Hemingway on Byzantine Castrati

Oliver for Neil Moran:

Some extracts:

Author: Nicole J. CAMASTRA (University of Georgia)

Hemingway's modern hymn

Music and the church as background sources for "God Rest You Merry, Gentlemen"

published in: The Hemingway Review (September 22, 2008)

Link to the unshortened article


The opening line of Hemingway's "God Rest You Merry, Gentlemen" conflates both Old and New Worlds: "In those days the distances were all very different, the dirt blew off the hills that have now been cut down, and Kansas City was very like Constantinople" (CSS 298). Horace, the narrator, recognizes that this simile lacks credibility when he says, "no one believes this; but it is true" (298). Indeed, the analogy is difficult to accept, (1) but the short story's emphasis on castration and Christianity may help us to connect Kansas City to Constantinople via an obscure fact—the use of castrated boys in church choirs and the subsequent tradition of employing them in Italian opera had their inception in fifth-century Byzantium. Music and its historical relation to the church create a powerful means of understanding this strange story of a boy's defeat by "the flesh." As George Monteiro has noted, the title of "God Rest You" derives from a Christmas carol whose scriptural source is "the physician Luke's account of Satan's power over the flesh and the Savior's role in keeping men safe from that power" (208). The youth's sexual mutilation presents every reason to be dismayed, but only when taken out of musical context. Hemingway's "God Rest You Merry, Gentlemen" is a profound and complex prose hymn, celebrating the defeat necessary to negotiate faith in the modern world.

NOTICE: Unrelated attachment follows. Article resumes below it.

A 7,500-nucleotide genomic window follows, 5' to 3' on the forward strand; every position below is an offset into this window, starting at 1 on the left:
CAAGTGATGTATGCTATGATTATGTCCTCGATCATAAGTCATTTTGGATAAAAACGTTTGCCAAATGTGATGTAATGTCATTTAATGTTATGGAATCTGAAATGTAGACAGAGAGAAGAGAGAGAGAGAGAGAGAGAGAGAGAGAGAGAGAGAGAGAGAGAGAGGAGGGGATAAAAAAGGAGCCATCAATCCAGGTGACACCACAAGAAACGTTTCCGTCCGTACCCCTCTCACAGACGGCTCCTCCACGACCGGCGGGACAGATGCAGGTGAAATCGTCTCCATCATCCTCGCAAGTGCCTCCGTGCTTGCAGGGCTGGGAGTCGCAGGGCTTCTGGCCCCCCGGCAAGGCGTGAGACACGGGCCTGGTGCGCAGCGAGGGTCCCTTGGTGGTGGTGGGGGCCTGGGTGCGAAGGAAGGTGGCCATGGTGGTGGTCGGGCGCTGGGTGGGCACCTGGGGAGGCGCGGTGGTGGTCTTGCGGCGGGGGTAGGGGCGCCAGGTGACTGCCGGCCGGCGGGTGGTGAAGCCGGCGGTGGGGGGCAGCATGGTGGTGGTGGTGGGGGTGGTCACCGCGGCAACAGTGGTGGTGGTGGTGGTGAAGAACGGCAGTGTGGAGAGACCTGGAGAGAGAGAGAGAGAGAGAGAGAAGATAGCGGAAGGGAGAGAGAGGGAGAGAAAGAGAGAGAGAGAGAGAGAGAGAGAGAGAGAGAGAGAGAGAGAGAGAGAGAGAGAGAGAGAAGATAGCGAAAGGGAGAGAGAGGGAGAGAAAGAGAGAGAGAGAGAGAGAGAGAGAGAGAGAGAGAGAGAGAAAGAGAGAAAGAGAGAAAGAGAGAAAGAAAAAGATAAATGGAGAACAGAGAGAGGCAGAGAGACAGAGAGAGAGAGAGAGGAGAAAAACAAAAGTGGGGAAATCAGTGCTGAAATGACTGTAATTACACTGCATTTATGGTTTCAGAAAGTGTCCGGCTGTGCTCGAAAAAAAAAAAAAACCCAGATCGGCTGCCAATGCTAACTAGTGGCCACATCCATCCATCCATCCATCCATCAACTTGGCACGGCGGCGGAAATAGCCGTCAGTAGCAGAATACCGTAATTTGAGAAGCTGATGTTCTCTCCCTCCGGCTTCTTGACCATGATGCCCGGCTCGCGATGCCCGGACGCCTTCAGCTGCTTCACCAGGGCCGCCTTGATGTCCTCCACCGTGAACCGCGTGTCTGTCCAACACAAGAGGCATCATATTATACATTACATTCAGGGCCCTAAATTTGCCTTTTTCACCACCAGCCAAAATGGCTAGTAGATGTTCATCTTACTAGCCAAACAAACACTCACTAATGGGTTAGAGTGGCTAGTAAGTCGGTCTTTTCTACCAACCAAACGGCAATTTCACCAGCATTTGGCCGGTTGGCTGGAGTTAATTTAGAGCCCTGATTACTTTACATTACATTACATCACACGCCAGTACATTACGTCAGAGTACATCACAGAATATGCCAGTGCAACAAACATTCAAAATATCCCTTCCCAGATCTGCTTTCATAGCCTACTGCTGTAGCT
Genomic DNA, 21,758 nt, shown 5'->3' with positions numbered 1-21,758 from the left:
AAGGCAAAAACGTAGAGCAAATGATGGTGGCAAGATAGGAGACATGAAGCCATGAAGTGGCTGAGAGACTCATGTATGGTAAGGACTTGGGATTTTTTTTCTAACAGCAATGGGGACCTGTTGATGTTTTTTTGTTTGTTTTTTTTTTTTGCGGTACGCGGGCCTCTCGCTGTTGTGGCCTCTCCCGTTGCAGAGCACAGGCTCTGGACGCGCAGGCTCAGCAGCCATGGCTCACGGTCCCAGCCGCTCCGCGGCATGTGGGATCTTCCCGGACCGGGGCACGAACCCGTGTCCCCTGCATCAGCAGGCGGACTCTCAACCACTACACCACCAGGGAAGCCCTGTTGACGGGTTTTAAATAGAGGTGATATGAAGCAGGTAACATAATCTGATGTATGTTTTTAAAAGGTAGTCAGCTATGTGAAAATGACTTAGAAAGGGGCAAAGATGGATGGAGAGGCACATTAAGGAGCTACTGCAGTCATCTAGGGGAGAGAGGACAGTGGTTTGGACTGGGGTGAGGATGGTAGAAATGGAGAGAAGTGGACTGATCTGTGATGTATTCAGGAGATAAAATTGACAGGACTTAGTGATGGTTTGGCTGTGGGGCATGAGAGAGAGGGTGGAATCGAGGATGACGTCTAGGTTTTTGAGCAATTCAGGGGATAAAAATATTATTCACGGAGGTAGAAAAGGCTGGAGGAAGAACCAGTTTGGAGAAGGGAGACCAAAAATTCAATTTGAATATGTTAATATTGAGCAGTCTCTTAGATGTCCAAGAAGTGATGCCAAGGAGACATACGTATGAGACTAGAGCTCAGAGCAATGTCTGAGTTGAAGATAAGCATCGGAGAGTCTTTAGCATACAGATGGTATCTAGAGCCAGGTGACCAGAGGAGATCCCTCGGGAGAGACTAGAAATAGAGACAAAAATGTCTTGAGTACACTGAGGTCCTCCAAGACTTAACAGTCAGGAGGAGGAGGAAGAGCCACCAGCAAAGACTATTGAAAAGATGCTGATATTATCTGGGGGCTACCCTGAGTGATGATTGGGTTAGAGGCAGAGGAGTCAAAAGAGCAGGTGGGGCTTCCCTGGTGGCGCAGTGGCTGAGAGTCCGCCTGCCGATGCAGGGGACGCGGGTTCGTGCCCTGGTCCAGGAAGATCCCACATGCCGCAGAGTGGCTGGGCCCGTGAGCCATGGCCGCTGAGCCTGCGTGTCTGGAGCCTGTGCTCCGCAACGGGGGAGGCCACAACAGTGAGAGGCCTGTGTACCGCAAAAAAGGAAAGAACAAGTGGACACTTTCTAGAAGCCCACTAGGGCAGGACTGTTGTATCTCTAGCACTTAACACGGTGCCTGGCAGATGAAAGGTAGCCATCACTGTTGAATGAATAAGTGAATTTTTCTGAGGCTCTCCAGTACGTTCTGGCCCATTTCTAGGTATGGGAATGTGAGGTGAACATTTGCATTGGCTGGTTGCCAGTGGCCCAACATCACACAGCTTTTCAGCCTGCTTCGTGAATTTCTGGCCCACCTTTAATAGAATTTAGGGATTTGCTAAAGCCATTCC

Castrati, also known as eunuchs, evirati, or musici, were males castrated before puberty to produce a singing voice with the range of a female soprano. Eunuchs were indispensable to the music, religion, and even politics of the Byzantine. Neil Moran's deft article "Byzantine Castrati" explains that although the "Byzantines doubtless generally harboured a certain antipathy or abhorrence" towards them, "the Byzantine state could not have functioned without its eunuchs".


The use of castrati in Byzantine churches such as the Hagia Sophia, or Great Church, ended with the conquest of 1204 and the "conversion of the Great Church to a Latin cathedral" (Moran 108). The disappearance of these professional singers had "wide-reaching consequences," creating a need for "new melodies to be composed" and altering the "musico-cultural situation" (Moran 111). The diaspora of castrati stretched into "the countryside [of] ... Russia, Trapezunt ... [and] southern Italy" (Moran 108).

Southern Italy would prove a haven for the castrati, and lead to their resurfacing in the 17th and 18th centuries, both in church music and the rising art form of opera.

The article discussed here:

Moran, Neil. 2002. “Byzantine Castrati.” Plainsong and Medieval Music 11 (02): 99–112. doi:10.1017/S0961137102002073.

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